Comment & Analysis

Francis once again shows his collegial approach
"People used to the new translations so further changes are – for now at least – unthinkable”, writes Michael Kelly

As the Church grew and spread in the years after Christ’s death and resurrection, one of the challenges facing the early Church was the need to find a balance between local Christian communities and the universal nature of Christianity. When some of the followers of St Ambrose of Milan visited Rome, they reportedly were slightly disturbed that the liturgical customs there were slightly different than they were used to in the North. St Ambrose is reported to have advised them to adapt to local customs with the now famous maxim “when in Rome, do as the Romans do”.

The Church has always had to manage this tension and various Popes have reacted to it in different ways. Pope John Paul II, for example, favoured a centralising view with maximum authority vested in Rome. Benedict XVI as a younger man favoured local bishops’ conferences having a lot of authority. He later changed his mind, some say motivated by his real life experiences of the workings of bishops’ conferences. Pope Francis tends towards a more collegial approach where he governs the Church with the bishops and favours more localism.


At the weekend, the Pope amended Canon Law slightly to emphasise a point made at the Second Vatican Council (1962-65) that local Church leaders rather than the Vatican should supervise the translation of the Mass into local languages.

Prior to Vatican II, of course, Catholics in the west all celebrated Mass in the same fashion and language: Latin. Vatican II changed this and while the bishops present at the deliberations in Rome clearly wanted Latin to play a prominent role in the liturgy in the future, local languages soon became the conventional way the Mass was celebrated in most parts of the world.

It made sense that local bishops’ conferences would supervise the translations before submitting these translations to Rome for final approval - the so-called recognitio. The key challenge for translators was to remain true to the original Latin text while rendering it in a way that made sense when spoken in another language.

The Missals that emerged in English sacrificed faithfulness to the text in favour of language that they found more free-flowing. For example, ‘Dominus vobiscum’ became ‘The Lord be with you’ but the response – ‘Et cum spiritu tuo’ – became ‘and also with you’ instead of the more correct translation of ‘and with your spirit’. Interestingly, the translation of the Mass into the Irish language was much more faithful to the original text than was the English.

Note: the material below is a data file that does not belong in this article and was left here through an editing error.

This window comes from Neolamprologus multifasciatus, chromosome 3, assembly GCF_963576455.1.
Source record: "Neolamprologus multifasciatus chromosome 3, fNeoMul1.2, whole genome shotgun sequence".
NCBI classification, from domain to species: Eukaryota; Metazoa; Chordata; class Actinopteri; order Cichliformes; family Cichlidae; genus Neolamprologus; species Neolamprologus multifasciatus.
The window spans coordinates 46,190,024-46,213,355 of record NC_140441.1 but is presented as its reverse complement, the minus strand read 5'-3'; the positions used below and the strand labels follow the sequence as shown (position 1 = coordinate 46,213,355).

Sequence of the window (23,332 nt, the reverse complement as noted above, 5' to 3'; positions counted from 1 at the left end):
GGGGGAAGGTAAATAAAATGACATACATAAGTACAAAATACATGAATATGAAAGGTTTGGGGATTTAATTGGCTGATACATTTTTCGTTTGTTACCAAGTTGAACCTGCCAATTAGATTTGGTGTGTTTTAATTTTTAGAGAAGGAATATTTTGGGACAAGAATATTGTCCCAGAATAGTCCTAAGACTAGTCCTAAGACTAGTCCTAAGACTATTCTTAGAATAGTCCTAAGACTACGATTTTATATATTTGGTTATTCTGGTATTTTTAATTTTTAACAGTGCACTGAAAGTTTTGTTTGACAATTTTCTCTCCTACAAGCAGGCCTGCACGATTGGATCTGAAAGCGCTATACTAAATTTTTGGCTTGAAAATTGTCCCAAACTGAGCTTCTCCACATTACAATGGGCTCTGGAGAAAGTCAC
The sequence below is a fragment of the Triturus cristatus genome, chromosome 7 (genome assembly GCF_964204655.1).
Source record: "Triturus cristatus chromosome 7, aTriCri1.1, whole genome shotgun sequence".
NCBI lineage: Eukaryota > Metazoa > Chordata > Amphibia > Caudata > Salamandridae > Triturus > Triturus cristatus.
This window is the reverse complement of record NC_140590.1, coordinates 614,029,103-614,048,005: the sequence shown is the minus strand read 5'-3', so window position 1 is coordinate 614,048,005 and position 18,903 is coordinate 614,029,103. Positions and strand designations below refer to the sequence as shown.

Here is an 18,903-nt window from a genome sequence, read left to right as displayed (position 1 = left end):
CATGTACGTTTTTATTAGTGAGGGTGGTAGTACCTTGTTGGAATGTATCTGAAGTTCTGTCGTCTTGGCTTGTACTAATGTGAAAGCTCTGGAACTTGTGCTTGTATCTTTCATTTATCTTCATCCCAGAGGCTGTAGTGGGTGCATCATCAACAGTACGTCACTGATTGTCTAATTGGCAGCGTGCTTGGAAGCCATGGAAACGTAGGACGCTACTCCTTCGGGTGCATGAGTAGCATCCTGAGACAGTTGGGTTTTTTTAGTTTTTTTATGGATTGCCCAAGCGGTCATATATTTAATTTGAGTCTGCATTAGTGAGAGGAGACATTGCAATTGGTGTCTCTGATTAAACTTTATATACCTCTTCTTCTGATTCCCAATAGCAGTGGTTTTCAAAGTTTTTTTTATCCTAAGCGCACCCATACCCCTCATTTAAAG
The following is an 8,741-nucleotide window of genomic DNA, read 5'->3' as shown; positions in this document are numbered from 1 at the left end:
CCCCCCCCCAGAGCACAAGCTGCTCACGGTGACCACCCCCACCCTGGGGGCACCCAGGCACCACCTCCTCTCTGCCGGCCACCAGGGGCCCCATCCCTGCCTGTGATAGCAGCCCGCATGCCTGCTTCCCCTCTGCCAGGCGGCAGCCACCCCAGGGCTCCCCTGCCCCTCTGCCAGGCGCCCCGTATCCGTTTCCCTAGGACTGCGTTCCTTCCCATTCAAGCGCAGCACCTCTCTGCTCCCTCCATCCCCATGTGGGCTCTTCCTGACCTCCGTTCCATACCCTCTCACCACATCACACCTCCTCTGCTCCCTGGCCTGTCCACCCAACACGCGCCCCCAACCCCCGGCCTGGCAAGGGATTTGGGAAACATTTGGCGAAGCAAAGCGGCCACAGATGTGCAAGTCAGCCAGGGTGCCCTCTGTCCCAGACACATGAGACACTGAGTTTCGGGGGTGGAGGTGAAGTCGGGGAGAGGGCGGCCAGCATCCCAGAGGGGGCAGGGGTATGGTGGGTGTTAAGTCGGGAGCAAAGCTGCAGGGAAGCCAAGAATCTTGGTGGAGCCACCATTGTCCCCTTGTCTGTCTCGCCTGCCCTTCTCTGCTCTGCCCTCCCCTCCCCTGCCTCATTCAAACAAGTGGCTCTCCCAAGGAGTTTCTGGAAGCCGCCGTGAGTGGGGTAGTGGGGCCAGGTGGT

To carry out the translation work, Ireland teamed up with other English-speaking bishops’ conferences and handed the task to ICEL – the International Commission on English in the Liturgy.

While translated Missals were approved by Rome, tensions eventually emerged between ICEL and the Vatican officials responsible for approving the translations. In 2001, Pope John Paul II issued the instruction Liturgiam Authenticam insisting that translations had to be absolutely faithful to the original text. The Vatican also established the so-called Vox Clara Commission to directly supervise English translations – the move effectively made ICEL impotent.

The Pope’s new change will restore some of the local authority while still ensuring that the final word rests with Rome.

The change won’t lead to a new English Roman Missal, at least in the short to medium term. At a very practical level, too much money has been spent on the recently-revised Missal that is now used in Irish parishes. People have also got used to the new translations so further changes are – for now at least – unthinkable. The change is, however, likely to affect other liturgical books that are in preparation.


Could a better job be done with the Missal currently being used in Irish parishes? Probably. For the most part, the people’s parts of the Mass are fine – as are the core prayers of the liturgy. Where the Missal is probably deficient is in some of the opening prayers and other parts of the Mass like that which change on a regular basis. Some of these texts are clumsy to say the least.

The challenge for those entrusted with the work of liturgical translations remains the same: provide for a liturgy which is prayerful, uplifting and meaningful while remaining true to the original texts that underline the universality and catholicity of the Church. It’s a tall order, but it was ever thus.

The bigger story, of course, is that this change is yet another bold assertion from Francis that he is a faithful disciple of Vatican II and we can expect more localism and shared responsibility with local bishops.